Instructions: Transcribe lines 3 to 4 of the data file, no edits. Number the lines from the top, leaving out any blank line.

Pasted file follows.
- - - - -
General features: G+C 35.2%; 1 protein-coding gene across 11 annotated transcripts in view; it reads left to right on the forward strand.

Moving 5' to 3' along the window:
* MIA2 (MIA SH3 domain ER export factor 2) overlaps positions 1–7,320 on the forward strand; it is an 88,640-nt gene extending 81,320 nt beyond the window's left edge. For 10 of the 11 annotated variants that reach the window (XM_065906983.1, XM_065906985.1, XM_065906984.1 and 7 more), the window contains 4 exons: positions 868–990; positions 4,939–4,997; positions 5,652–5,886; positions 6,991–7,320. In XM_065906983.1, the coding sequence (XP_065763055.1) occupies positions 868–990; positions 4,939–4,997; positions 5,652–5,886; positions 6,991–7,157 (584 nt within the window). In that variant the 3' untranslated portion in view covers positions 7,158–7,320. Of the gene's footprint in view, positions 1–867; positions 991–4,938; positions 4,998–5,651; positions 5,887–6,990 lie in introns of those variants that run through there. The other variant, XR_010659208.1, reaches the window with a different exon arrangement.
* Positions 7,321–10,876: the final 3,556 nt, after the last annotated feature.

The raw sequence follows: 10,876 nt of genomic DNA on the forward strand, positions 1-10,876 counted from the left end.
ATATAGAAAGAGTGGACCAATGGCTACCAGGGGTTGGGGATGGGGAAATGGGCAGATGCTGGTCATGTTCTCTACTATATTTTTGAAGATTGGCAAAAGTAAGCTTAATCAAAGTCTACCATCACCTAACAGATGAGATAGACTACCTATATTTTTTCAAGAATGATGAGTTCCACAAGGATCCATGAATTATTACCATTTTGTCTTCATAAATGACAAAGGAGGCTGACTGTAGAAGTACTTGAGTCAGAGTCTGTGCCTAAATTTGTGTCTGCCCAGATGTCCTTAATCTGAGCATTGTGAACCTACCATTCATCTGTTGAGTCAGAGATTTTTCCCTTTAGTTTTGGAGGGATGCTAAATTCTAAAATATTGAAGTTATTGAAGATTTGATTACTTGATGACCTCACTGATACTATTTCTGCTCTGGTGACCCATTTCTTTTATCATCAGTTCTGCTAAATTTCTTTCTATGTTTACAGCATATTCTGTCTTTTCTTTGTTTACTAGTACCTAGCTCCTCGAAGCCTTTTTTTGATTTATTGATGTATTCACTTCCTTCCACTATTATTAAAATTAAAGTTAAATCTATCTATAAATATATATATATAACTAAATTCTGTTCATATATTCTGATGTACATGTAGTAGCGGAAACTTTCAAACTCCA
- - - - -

* MIA2 (MIA SH3 domain ER export factor 2) overlaps positions 1–7,320 on the forward strand; it is an 88,640-nt gene extending 81,320 nt beyond the window's left edge. For 10 of the 11 annotated variants that reach the window (XM_065906983.1, XM_065906985.1, XM_065906984.1 and 7 more), the window contains 4 exons: positions 868–990; positions 4,939–4,997; positions 5,652–5,886; positions 6,991–7,320. In XM_065906983.1, the coding sequence (XP_065763055.1) occupies positions 868–990; positions 4,939–4,997; positions 5,652–5,886; positions 6,991–7,157 (584 nt within the window). In that variant the 3' untranslated portion in view covers positions 7,158–7,320. Of the gene's footprint in view, positions 1–867; positions 991–4,938; positions 4,998–5,651; positions 5,887–6,990 lie in introns of those variants that run through there. The other variant, XR_010659208.1, reaches the window with a different exon arrangement.
* Positions 7,321–10,876: the final 3,556 nt, after the last annotated feature.